Despite his best attempts to stop it from happening, last week's penultimate episode of Kids on the Slope saw Sentarou flying the nest and disappearing goodness knows where - needless to say, this is something that can only have a huge impact upon those around him.
Despite showing improved grades and with lofty ambitions for his future, Kaoru is anything but happy during the remainder of the period until his graduation from high school which the first half of this final episode follows - keeping his distance from others around him who look to include him in their activities, he even goes so far as to be wilfully destructive in his relationship with Ritsuko with a mix of anger, scorn and self-loathing which proves to be a noxious mix. With Kaoru leaving for Tokyo, it seems that those heady school days will never be resurrected, and even the fact that Ritsuko sees him off on the train (albeit belatedly) is nothing if not bittersweet.
Fast forward eight years later, and we find Kaoru working as a young doctor in Tokyo, working too hard to think about his past... at least, that is, until his past decides to come and find him. After seeing one old high school buddy on television, the next thing we know Kaoru bumps into Yurika - with "bump" being the operative word for the pregnant young woman. More importantly however, Yurika is in possession of a rather intriguing photograph - a picture from a friend's wedding which contains a priest who looks almost unmistakably unique. Despite those eight long years since their last meeting, Kaoru jumps at the possibility of being reunited with his close friend, and he isn't the only one as we're treated to a saccharine, feel-good ending to the series.
As closing episodes go, this could almost be considered as two separate stories - the first half is dressed in the grim garb of reality, and a world where school life ends and everything you enjoyed during that time is gradually lost; friends drift away and move elsewhere, and things you held incredibly dear to you simply up and leave. Compared to this, the second rapidly cashes this prospect in for a flight of youthful fancy, ditching everything you've been working towards for years to reunite with those you once loved to find that they still feel exactly the same about you. It's a strangely unrealistic end to a show that has revelled in its realism, and while I can't begrudge either the series or its characters a happy ending it isn't for me - the cynical, world-weary human within me can more readily embrace the harsh reality of waving goodbye to somebody and knowing that it really is a goodbye rather than a more hopeful "au revoir".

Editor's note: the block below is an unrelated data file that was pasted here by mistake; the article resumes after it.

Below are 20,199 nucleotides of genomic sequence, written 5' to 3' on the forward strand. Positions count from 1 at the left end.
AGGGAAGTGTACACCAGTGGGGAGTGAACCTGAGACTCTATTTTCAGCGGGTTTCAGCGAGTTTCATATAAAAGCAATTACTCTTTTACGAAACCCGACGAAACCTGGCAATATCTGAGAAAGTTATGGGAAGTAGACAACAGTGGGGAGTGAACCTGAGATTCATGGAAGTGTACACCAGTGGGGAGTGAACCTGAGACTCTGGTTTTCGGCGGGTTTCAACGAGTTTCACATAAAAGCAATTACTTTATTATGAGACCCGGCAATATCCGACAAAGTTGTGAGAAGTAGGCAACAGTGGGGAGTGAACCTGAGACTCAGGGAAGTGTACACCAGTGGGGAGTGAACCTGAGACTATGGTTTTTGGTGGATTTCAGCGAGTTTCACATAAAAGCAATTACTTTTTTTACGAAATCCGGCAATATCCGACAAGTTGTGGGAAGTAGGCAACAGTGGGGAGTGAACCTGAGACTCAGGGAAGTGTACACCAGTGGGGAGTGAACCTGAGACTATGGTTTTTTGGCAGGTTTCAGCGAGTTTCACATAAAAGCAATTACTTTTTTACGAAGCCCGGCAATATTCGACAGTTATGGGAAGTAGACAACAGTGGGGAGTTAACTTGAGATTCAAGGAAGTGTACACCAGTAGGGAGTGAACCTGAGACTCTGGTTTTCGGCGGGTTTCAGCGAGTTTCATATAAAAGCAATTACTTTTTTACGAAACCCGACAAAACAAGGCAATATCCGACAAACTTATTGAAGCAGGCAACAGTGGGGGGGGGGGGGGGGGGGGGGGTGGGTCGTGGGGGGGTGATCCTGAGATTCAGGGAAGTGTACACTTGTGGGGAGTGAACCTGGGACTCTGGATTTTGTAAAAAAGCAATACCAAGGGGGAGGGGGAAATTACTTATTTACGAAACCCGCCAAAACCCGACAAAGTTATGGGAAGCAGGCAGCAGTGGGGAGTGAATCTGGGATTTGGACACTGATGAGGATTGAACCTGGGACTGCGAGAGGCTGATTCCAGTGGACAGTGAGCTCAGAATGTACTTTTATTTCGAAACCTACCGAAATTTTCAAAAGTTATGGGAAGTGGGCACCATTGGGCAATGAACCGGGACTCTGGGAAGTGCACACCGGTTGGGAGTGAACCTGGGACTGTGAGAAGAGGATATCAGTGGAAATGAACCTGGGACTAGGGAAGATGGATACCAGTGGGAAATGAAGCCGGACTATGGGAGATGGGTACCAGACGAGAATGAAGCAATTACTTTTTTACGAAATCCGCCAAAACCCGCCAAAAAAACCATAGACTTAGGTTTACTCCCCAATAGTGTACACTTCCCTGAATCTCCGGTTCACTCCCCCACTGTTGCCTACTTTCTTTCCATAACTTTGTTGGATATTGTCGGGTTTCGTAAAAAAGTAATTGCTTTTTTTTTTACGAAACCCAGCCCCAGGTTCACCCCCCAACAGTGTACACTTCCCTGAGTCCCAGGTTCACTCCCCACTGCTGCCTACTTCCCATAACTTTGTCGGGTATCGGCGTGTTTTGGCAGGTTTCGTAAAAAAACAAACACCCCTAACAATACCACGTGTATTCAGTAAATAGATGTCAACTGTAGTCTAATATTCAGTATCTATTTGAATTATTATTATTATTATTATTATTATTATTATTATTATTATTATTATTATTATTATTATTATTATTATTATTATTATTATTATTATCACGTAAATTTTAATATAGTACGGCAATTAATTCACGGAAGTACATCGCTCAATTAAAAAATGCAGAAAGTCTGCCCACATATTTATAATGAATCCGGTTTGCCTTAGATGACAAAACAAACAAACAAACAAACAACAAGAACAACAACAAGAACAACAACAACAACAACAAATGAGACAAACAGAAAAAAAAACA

Then again, my dissatisfaction with the reversion to a slightly cheap happy ending does nothing to dispel the massive impression that this series has left upon me - it's engaged me both visually and with its characters as their stories played out, balancing its sense of comedy and drama most excellently. Backed up by both its visual and audio aesthetics, everything about Kids on the Slopehas charmed me and shone bright - tugging my heartstrings on the one hand while making me laugh out loud with the other. This is, quite possibly, the best noitaminA series we've seen for quite some time, and it's one that I could happily rewatch multiple times. Roll on the North American Blu-Ray release.